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No More Saturday Postal Deliveries
February 6, 2013

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The U.S. Postal Service will stop Saturday delivery, unless Congress objects.

Postmaster General Patrick Donahoe said that the practice of delivering direct mail and magazines on Saturdays would stop in the first week of August. Donahoe said that the move would save the Postal Service more than $2 billion a year.

Twice in 2012, the USPS defaulted on mandated payments to the U.S. Government. Losses were estimated at $16 billion for that year alone.

Donahoe also called on Congress to pass a bill restructuring postal costs that has been lingering for more than a year. Laws already on the federal books prevent the USPS from altering its delivery days, but those laws expire in March; unless those laws are renewed, Donahoe said, Saturday delivery will stop.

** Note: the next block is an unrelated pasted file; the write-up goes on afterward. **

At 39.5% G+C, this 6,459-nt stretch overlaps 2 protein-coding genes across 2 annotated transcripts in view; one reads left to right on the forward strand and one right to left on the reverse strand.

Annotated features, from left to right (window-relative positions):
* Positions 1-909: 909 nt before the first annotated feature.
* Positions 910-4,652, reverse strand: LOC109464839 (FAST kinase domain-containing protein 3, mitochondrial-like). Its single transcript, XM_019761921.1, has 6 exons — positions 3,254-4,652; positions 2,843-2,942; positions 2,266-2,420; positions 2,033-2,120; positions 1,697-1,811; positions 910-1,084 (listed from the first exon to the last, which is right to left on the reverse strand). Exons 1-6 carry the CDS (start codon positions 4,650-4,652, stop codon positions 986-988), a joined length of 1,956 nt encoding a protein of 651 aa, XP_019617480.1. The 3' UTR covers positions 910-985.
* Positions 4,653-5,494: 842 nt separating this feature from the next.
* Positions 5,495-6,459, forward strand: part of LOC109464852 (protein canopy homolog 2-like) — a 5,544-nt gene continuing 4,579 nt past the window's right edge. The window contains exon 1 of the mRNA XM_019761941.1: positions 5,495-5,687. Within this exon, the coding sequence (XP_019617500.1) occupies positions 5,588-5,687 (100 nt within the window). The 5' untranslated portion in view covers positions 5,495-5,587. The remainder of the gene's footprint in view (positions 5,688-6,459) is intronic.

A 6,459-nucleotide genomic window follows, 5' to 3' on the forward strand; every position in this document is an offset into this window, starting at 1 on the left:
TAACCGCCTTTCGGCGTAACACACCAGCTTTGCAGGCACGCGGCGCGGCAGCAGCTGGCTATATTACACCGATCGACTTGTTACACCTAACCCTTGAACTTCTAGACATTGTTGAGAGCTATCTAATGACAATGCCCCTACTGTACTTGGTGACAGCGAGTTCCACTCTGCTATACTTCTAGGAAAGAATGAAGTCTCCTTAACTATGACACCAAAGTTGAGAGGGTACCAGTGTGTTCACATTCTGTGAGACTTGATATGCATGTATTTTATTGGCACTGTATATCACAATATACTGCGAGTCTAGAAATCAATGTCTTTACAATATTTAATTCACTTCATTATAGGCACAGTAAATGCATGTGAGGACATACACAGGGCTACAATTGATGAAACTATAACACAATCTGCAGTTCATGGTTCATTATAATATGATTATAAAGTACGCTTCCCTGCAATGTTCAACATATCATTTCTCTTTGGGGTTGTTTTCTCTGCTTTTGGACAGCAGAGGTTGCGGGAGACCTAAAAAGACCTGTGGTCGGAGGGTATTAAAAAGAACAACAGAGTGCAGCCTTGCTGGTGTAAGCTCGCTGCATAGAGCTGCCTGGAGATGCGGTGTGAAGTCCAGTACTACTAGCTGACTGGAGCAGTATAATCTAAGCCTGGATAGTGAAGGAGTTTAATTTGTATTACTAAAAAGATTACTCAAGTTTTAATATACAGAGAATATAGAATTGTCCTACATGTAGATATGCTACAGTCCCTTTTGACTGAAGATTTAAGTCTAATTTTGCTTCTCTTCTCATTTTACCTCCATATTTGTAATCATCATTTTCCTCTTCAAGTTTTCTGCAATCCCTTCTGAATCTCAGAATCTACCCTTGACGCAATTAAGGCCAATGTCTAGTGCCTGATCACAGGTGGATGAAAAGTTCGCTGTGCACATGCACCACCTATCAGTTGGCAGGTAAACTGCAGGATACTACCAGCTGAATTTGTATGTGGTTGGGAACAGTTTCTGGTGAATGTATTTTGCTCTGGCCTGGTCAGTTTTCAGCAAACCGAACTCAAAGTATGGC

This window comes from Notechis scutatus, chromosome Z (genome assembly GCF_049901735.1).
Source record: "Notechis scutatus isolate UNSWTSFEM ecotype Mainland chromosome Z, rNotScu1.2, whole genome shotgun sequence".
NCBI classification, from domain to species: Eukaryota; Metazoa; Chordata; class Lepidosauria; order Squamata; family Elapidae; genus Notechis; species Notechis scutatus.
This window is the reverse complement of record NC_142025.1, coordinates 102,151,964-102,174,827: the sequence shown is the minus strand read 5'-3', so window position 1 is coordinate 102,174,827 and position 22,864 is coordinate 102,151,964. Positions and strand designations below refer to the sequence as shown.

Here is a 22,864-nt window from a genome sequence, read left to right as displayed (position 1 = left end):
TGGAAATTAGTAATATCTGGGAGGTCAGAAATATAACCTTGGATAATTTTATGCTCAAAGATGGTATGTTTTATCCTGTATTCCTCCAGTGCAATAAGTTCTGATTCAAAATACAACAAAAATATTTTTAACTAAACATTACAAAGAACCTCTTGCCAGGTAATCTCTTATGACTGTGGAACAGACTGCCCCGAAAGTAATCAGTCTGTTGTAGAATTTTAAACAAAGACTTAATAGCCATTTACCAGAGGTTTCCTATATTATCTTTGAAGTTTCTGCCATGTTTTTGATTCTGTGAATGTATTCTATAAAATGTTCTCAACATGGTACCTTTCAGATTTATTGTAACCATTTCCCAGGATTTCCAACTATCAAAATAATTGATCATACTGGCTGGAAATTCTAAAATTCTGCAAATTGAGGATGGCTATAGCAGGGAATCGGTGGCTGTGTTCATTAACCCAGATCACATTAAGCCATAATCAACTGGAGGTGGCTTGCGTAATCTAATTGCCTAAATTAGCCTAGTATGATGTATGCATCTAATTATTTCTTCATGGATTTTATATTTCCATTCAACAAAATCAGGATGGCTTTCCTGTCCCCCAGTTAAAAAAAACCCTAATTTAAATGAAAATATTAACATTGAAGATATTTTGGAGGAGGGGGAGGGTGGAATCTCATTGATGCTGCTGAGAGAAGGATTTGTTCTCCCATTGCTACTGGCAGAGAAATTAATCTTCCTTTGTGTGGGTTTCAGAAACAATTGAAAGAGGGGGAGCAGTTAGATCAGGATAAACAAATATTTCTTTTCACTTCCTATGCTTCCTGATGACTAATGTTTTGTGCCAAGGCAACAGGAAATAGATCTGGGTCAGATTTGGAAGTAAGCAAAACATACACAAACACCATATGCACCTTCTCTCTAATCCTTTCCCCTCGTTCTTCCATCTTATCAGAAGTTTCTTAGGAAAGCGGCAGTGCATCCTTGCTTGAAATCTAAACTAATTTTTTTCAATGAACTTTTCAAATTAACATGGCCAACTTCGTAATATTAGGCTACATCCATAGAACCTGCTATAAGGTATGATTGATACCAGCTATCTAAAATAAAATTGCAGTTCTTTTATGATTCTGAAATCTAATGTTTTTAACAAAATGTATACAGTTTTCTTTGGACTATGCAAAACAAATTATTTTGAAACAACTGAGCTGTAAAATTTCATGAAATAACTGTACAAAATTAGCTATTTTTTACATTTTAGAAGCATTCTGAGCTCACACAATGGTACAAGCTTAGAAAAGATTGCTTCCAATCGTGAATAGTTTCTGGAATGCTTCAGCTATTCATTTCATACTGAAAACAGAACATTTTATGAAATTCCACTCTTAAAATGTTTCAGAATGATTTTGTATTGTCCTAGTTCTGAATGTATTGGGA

That would not mean stopping delivery of packages, however. The same growth of online use that has spawned a preference for email over letter-writing has resulted in a steadily growing number of packages containing items purchased online. In 2012, the USPS reported a nearly 9-percent increase in revenue generated by package deliveries.

Opponents of the move include the Greeting Card Association and the National Rural Letter Carriers' Association, both of whom fear a drop in deliveries during the week as well.

The price of a first-class stamp has already risen this year, to 46 cents.

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